Education

Ph.D., Emory University, 2009

M.A., Emory University, 2007

B.A., University of Michigan, 2002

 

Research

Michael D. Thompson is a UC Foundation Associate Professor of American History. He joined the UTC History Department in 2009, and specializes in the history of the American South and slavery, as well as early American social, labor, and maritime history. His first book, Working on the Dock of the Bay: Labor and Enterprise in an Antebellum Southern Port (University of South Carolina Press, 2015), is a study of waterfront labor and laborers in Charleston, South Carolina, between the American Revolution and the Civil War. Thompson’s manuscript for this project was awarded the 2011 Hines Prize from the College of Charleston’s Program in the Carolina Lowcountry and Atlantic World (CLAW), and the book was a finalist and runner-up for the South Carolina Historical Society’s 2015 George C. Rogers Jr. Award. He now is working on a project that examines how racialized perceptions of disease susceptibility impacted labor and working people in antebellum southern cities, tentatively titled Working Feverishly: Epidemics and Labor in the Urban Old South.

Mike has presented his research at over a dozen professional conferences and institutions, and his scholarship has attracted the generous support of numerous grants and fellowships. In addition to serving as the History Department’s Internships Coordinator, he currently is on UTC’s Institutional Review Board (IRB) and Academic Standards Committee, and recently completed a four-year term on the University of Tennessee Press’s Editorial Board. During Fall Break 2017, Mike led students from his senior seminar on the history of urban slavery on a study trip to Charleston, South Carolina, where they experienced the McLeod Plantation, the Old Slave Mart Museum, the Aiken-Rhett House, the Nathaniel Russell House, a Gullah tour, the Charleston Museum, and the joint archives of the South Carolina Historical Society and the College of Charleston’s Special Collections.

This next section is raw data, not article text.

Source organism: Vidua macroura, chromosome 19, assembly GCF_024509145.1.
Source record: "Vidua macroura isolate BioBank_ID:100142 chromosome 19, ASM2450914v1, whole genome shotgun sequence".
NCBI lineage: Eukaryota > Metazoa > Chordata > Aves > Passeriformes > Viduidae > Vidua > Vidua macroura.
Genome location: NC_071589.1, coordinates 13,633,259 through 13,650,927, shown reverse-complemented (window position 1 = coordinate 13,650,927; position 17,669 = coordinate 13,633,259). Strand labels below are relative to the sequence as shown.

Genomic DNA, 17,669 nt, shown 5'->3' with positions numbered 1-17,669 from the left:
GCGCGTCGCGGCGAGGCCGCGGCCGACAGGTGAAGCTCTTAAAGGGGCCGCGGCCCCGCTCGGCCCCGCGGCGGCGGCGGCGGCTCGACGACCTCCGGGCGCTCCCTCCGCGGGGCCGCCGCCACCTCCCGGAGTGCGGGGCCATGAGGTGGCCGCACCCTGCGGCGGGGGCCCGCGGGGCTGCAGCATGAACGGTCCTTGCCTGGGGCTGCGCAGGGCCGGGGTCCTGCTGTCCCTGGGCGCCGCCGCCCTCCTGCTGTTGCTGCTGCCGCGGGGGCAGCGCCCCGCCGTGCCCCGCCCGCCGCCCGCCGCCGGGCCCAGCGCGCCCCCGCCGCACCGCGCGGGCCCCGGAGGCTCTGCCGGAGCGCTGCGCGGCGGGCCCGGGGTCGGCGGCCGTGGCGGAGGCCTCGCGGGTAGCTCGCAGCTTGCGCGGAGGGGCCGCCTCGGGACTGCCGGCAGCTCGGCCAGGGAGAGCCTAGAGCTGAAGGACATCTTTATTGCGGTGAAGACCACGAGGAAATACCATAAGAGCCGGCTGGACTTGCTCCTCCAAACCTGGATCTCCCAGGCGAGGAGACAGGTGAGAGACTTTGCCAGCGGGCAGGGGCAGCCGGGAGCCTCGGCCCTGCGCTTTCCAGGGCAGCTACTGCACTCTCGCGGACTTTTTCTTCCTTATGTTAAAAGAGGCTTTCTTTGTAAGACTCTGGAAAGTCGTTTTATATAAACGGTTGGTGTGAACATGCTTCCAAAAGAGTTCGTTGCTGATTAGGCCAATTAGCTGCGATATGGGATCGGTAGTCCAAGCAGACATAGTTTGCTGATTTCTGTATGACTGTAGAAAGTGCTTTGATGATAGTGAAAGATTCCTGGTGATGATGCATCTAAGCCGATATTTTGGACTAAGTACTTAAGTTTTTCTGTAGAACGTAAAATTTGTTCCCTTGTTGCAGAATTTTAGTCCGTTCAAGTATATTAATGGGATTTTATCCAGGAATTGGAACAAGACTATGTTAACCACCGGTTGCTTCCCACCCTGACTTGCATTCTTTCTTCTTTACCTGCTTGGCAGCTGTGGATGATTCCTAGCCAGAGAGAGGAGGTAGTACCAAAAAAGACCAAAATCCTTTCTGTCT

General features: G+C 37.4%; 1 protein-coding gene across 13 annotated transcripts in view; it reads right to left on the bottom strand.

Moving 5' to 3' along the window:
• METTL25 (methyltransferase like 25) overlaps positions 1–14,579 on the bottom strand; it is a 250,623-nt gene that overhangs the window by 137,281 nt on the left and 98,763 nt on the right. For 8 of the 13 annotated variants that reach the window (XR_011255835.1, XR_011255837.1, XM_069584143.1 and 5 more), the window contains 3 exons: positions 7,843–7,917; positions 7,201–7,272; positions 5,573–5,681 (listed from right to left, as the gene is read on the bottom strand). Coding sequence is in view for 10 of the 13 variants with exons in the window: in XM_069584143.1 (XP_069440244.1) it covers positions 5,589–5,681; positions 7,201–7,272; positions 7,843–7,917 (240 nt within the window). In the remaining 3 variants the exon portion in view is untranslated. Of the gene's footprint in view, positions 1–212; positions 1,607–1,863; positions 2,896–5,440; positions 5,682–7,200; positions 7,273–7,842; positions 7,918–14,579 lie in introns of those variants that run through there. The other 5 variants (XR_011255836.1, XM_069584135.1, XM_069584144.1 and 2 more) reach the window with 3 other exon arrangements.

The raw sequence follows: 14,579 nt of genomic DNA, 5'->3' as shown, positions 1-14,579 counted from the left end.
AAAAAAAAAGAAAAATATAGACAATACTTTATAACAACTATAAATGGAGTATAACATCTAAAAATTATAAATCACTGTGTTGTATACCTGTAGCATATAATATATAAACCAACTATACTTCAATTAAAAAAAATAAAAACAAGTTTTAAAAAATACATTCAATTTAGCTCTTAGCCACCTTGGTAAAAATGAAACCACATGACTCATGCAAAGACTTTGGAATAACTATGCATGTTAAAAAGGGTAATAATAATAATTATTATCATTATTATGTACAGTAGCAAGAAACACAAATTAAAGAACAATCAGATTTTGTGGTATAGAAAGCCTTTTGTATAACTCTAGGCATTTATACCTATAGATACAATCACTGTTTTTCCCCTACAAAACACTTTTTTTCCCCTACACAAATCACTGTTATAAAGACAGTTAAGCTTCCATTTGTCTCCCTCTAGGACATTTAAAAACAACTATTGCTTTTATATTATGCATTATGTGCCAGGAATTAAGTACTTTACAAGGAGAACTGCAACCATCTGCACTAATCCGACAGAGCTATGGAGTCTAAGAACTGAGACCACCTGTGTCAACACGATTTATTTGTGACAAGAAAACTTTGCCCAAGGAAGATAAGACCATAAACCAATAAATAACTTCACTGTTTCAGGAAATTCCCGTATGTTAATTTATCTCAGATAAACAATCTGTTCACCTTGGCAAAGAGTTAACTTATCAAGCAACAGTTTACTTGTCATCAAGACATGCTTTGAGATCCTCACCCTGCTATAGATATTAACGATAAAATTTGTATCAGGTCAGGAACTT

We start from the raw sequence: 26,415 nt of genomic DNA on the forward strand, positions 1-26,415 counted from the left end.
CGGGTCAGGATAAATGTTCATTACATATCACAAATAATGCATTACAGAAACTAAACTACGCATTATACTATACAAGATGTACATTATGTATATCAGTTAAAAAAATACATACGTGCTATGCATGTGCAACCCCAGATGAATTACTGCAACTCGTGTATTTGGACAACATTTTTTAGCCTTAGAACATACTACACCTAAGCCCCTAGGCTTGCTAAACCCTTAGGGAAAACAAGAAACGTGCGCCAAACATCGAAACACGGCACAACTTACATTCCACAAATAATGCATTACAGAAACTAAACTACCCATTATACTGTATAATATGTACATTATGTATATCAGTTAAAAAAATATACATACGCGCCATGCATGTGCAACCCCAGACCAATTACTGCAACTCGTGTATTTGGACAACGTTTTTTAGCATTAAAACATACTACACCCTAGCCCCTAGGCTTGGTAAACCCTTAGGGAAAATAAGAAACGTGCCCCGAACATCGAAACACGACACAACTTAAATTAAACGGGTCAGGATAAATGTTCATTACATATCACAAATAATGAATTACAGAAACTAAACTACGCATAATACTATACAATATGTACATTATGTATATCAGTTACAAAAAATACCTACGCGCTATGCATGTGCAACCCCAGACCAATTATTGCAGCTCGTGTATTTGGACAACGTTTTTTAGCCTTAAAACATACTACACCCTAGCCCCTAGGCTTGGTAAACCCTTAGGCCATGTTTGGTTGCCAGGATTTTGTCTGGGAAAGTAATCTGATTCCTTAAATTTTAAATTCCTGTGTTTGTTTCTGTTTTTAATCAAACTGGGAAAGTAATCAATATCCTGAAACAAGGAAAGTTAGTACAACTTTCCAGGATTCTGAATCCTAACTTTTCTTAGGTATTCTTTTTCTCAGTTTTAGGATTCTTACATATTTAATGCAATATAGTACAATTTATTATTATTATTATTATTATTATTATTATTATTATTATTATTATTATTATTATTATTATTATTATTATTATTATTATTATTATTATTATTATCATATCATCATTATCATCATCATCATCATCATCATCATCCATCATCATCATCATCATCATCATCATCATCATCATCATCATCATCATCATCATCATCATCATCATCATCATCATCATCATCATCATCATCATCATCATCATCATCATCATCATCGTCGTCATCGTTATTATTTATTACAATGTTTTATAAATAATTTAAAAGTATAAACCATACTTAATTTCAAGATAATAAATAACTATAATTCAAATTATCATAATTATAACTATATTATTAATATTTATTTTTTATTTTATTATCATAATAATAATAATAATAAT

Courses

History 2010: United States History to 1865

History 2100: Research and Writing in History

History 2920r: Topics: Exploring American History

History 2410: Colonial and Revolutionary America

History 2420: Early National and Antebellum America

History 3450: African American History to 1865

History 3460: American South to 1865

History 3920r: Topics: Interpreting American History

History 4020: The Historian’s Craft: Seminars in History

History 4500r: Special Topics in Historical Study

History 4920r: Internships in History

History 4995r: Departmental Thesis

 

Award Highlights

For Working on the Dock of the Bay: Labor and Enterprise in an Antebellum Southern Port

Finalist and runner-up, George C. Rogers Jr. Award (best book of South Carolina history published in 2015), South Carolina Historical Society, 2016

Hines Prize (best first book manuscript relating to the Carolina Lowcountry and/or the Atlantic World), The Program in the Carolina Lowcountry and the Atlantic World    (CLAW), College of Charleston, 2011

UC Foundation Community Research Grant, University of Tennessee at Chattanooga, 2017-2018

Sabbatical, Office of the Provost, University of Tennessee at Chattanooga, Spring 2017 

Research and Creative Activity Grant, College of Arts and Sciences, University of Tennessee at Chattanooga, 2015